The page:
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Restoration of Dresden's Frauenkirche

Frauenkirche, Dresden, 1930hem|mungen noted today the final phase in the restoration of the Frauenkirche (Church of Our Lady, Notre-Dame, however you want to translate it) in Dresden (shown at left in 1930). The church's distinctive bronze cupola and golden cross were put in place as part of a ceremony yesterday. There are pictures and more info in this article (A New Cupola for Dresden's Frauenkirche, June 23) by Anita Purcell from Deutsche Welle (in English). Beginning on February 13, 1945, the Allies bombed the living hell out of the city of Dresden, dropping over 650,000 incendiary bombs there and killing 135,000 residents. The Frauenkirche was not all that old, a Baroque building completed in 1743, but it was the largest Protestant church in Germany, which is strange considering its dedicatee. The Allied pilots may have tried to avoid hitting the church, because it survived two full days and nights of carpet bombing. Eventually, however, the heat of the explosions, estimated at around 1,000° C, essentially melted the foundations. As the DW article relates,

The eight interior sandstone pillars supporting the colossal dome exploded; the outer walls shattered and nearly 6,000 tons of stone plunged to earth, penetrating the massive floor as it fell. The building vanished from Dresden's skyline. [...]

In 1989, a handful of residents in Dresden formulated plans to rebuild the Frauenkirche. One early obstacle was a lack of funding, so in 1991, the residents formed a society in support of rebuilding the cathedral and collected donations from around the world. Another issue was how to rebuild the church. Should it be altered in some way to represent the time that had passed between its construction and its downfall and the historical changes of that time span? In the end, the society finally decided to restore the Frauenkirche to its original form. Reconstruction finally began in January 1993.
Ruins of the Frauenkirche, Dresden, Summer 1947Since World War II, it had become almost a permanent symbol of the war and the devastation it caused (shown at right in the summer of 1947). The cost so far has been €130 million ($157 million), with two-thirds of that amount coming from private donors. Almost 8,000 of the church's original stones were set back in place among millions of replacement stones, work made possible by a computer imaging program. More work on the dome and interior will continue, hopefully to be finished by 2006, for the 800th annivesary of the city of Dresden.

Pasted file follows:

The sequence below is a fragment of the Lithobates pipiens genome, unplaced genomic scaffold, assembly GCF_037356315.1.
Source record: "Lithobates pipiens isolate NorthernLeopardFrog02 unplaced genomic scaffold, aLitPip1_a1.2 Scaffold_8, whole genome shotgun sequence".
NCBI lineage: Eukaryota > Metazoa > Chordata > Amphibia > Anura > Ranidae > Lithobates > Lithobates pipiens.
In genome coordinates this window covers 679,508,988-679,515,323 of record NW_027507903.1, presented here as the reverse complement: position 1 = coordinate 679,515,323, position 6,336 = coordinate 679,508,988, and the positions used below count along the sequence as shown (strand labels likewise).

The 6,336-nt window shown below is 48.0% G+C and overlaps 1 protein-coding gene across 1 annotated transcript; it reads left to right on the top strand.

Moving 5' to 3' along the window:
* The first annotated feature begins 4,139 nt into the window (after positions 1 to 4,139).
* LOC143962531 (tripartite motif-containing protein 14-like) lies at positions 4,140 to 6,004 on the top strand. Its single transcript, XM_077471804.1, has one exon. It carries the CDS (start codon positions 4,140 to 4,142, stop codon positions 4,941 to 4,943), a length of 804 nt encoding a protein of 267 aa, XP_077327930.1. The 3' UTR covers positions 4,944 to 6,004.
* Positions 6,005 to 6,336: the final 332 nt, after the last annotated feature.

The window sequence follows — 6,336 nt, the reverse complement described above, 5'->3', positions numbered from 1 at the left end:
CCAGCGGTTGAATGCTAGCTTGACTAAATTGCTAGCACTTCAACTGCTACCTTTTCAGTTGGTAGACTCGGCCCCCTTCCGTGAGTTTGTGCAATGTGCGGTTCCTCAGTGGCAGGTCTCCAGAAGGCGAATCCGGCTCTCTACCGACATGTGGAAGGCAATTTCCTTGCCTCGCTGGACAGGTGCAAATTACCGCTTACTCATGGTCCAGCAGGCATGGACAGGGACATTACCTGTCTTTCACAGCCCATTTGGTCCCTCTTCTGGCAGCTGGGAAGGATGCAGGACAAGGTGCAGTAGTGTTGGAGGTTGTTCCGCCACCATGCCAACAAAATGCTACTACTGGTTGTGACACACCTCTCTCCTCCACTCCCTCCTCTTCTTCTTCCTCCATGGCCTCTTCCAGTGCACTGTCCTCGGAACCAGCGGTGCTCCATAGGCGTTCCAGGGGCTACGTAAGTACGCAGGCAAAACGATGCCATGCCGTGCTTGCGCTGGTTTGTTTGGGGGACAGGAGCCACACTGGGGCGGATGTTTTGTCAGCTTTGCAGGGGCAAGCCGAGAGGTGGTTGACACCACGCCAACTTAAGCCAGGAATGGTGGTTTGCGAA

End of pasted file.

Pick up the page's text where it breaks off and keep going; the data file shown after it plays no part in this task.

Another article (Finishing touches on Dresden's Frauenkirche, June 22) from Expatica relates that a British group of donors has paid for the cross that now tops the dome, in a sort of British mea culpa for the bombing: "The silversmith who built the new cross is the son of one of the British bomber pilots who participated in the massive firebombing raid on the night of February 13, 1945, which killed an estimated 135,000 people." And this article (Dresden's renaissance, June 23) from The Telegraph gives some interesting background on the act of bombing:
The Frauenkirche was the centrepiece of the city known as "Florence on the Elbe," until heavy American and British bombing obliterated its 18th-century splendour three months before the end of the war. For years afterwards, Dresden was more an Abhorrence on the Elbe, with the rubble of the wartime bombing barely relieved by the acres of Stalinist concrete housing that sprang up after the war.

Ever since the bombing, the desecration of the city has been held up as a dark chapter in the story of the Allied victory. The latest book on the subject, Frederick Taylor's measured Dresden: Tuesday 13 February 1945, showed how important Dresden was as a rail terminus for the hundreds of thousands of German troops heading for the Russian front, and as a Nazi foundry—127 factories in the city were used for war work. That doesn't detract from the 25,000 deaths in the Dresden firestorm, with people boiled to death in the burning waters of the Elbe. The weighing-up of German civilian deaths against military advances will always be an unscientific exercise, but history suggests the raid was justified.
Since the publication of Jörg Friedrich's book Der Brand (The Fire: Germany and the Bombardment, 1940-1945), which condemns the Dresden bombing as a war crime, Germans have finally felt able to confront this part of their history. The images shown here come from the Photographic views of early to middle twentieth-century Dresden, Germany, which were shown in an exhibit, Dresden: Treasures from the Saxon State Library, at the Library of Congress here in Washington.

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